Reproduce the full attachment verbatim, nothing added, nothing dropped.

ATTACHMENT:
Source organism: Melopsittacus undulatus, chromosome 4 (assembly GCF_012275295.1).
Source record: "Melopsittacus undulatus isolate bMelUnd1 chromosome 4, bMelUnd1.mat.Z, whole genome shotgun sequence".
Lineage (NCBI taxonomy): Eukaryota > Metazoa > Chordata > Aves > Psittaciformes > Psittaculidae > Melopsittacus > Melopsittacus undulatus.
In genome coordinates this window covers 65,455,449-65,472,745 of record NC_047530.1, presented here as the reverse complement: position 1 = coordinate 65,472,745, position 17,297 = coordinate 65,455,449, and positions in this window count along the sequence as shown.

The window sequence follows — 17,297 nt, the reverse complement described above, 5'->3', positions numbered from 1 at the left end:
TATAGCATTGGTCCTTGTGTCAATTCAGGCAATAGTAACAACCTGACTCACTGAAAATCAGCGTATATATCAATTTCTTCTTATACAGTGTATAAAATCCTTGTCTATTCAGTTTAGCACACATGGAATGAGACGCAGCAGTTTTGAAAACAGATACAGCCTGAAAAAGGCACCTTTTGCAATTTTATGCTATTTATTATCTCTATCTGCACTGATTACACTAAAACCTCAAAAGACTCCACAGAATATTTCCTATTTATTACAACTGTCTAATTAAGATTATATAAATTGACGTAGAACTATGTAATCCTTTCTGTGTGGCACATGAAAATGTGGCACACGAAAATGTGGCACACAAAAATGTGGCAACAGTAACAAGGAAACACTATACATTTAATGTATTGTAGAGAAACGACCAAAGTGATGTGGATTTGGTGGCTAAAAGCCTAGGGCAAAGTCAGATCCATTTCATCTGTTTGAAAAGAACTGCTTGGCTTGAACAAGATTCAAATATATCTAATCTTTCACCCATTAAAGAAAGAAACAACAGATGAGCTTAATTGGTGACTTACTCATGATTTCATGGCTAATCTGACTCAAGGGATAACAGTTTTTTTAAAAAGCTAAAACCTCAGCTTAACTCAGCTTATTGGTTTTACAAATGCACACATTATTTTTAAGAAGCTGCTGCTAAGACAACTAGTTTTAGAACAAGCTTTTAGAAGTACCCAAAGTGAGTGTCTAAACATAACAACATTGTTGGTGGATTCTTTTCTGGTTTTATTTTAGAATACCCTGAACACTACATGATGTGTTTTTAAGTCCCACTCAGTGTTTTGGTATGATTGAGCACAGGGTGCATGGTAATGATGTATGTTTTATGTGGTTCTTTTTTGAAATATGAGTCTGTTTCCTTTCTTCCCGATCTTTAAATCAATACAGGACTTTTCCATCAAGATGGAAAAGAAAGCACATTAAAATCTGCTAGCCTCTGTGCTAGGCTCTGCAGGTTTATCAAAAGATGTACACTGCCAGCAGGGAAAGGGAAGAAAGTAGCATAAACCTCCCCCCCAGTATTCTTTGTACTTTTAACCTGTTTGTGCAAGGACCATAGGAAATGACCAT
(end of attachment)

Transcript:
Source organism: Melopsittacus undulatus, chromosome 4 (assembly GCF_012275295.1).
Source record: "Melopsittacus undulatus isolate bMelUnd1 chromosome 4, bMelUnd1.mat.Z, whole genome shotgun sequence".
Lineage (NCBI taxonomy): Eukaryota > Metazoa > Chordata > Aves > Psittaciformes > Psittaculidae > Melopsittacus > Melopsittacus undulatus.
In genome coordinates this window covers 65,455,449-65,472,745 of record NC_047530.1, presented here as the reverse complement: position 1 = coordinate 65,472,745, position 17,297 = coordinate 65,455,449, and positions in this window count along the sequence as shown.

The window sequence follows — 17,297 nt, the reverse complement described above, 5'->3', positions numbered from 1 at the left end:
TATAGCATTGGTCCTTGTGTCAATTCAGGCAATAGTAACAACCTGACTCACTGAAAATCAGCGTATATATCAATTTCTTCTTATACAGTGTATAAAATCCTTGTCTATTCAGTTTAGCACACATGGAATGAGACGCAGCAGTTTTGAAAACAGATACAGCCTGAAAAAGGCACCTTTTGCAATTTTATGCTATTTATTATCTCTATCTGCACTGATTACACTAAAACCTCAAAAGACTCCACAGAATATTTCCTATTTATTACAACTGTCTAATTAAGATTATATAAATTGACGTAGAACTATGTAATCCTTTCTGTGTGGCACATGAAAATGTGGCACACGAAAATGTGGCACACAAAAATGTGGCAACAGTAACAAGGAAACACTATACATTTAATGTATTGTAGAGAAACGACCAAAGTGATGTGGATTTGGTGGCTAAAAGCCTAGGGCAAAGTCAGATCCATTTCATCTGTTTGAAAAGAACTGCTTGGCTTGAACAAGATTCAAATATATCTAATCTTTCACCCATTAAAGAAAGAAACAACAGATGAGCTTAATTGGTGACTTACTCATGATTTCATGGCTAATCTGACTCAAGGGATAACAGTTTTTTTAAAAAGCTAAAACCTCAGCTTAACTCAGCTTATTGGTTTTACAAATGCACACATTATTTTTAAGAAGCTGCTGCTAAGACAACTAGTTTTAGAACAAGCTTTTAGAAGTACCCAAAGTGAGTGTCTAAACATAACAACATTGTTGGTGGATTCTTTTCTGGTTTTATTTTAGAATACCCTGAACACTACATGATGTGTTTTTAAGTCCCACTCAGTGTTTTGGTATGATTGAGCACAGGGTGCATGGTAATGATGTATGTTTTATGTGGTTCTTTTTTGAAATATGAGTCTGTTTCCTTTCTTCCCGATCTTTAAATCAATACAGGACTTTTCCATCAAGATGGAAAAGAAAGCACATTAAAATCTGCTAGCCTCTGTGCTAGGCTCTGCAGGTTTATCAAAAGATGTACACTGCCAGCAGGGAAAGGGAAGAAAGTAGCATAAACCTCCCCCCCAGTATTCTTTGTACTTTTAACCTGTTTGTGCAAGGACCATAGGAAATGACCAT